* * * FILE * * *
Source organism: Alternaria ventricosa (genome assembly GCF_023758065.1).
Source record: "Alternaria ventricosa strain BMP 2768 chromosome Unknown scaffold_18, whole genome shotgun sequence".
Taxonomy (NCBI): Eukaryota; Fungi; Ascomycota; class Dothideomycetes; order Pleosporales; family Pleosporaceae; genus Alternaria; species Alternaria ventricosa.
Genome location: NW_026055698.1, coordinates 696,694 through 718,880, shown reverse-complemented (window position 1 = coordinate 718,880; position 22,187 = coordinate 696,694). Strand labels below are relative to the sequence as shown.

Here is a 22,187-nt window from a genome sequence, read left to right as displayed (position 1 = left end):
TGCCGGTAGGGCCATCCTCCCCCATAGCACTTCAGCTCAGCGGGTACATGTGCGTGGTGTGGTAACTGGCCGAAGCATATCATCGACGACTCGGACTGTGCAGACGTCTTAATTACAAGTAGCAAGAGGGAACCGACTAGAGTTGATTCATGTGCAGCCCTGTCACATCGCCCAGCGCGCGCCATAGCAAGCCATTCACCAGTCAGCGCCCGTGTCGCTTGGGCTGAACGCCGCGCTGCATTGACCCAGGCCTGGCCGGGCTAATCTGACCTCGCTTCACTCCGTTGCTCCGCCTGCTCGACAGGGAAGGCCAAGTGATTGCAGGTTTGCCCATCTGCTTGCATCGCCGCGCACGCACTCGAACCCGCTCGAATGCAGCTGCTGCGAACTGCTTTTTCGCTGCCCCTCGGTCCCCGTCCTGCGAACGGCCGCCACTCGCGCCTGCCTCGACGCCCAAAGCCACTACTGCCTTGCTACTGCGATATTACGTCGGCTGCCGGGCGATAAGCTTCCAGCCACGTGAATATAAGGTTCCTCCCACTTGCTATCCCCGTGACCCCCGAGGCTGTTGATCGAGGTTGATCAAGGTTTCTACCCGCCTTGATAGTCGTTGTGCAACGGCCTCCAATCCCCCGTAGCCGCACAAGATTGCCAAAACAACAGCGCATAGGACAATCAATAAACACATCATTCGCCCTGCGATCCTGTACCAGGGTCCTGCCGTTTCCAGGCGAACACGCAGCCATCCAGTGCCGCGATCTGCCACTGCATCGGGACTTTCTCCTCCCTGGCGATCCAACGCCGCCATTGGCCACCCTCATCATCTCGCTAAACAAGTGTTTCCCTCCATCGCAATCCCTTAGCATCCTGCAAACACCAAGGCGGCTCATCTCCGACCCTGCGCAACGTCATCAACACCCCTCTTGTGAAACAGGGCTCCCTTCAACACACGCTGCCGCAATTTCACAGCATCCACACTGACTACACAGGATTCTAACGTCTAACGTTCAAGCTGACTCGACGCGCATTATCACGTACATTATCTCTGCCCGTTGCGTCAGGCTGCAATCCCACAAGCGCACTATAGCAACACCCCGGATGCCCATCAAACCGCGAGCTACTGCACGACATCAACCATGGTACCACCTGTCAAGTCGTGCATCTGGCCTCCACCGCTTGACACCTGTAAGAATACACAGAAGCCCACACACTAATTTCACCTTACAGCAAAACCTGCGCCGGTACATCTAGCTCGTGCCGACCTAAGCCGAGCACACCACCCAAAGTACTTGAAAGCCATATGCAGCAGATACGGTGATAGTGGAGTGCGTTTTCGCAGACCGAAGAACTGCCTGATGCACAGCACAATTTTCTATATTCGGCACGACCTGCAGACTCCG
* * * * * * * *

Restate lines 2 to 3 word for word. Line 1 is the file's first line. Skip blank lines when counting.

Source record: "Alternaria ventricosa strain BMP 2768 chromosome Unknown scaffold_18, whole genome shotgun sequence".
Taxonomy (NCBI): Eukaryota; Fungi; Ascomycota; class Dothideomycetes; order Pleosporales; family Pleosporaceae; genus Alternaria; species Alternaria ventricosa.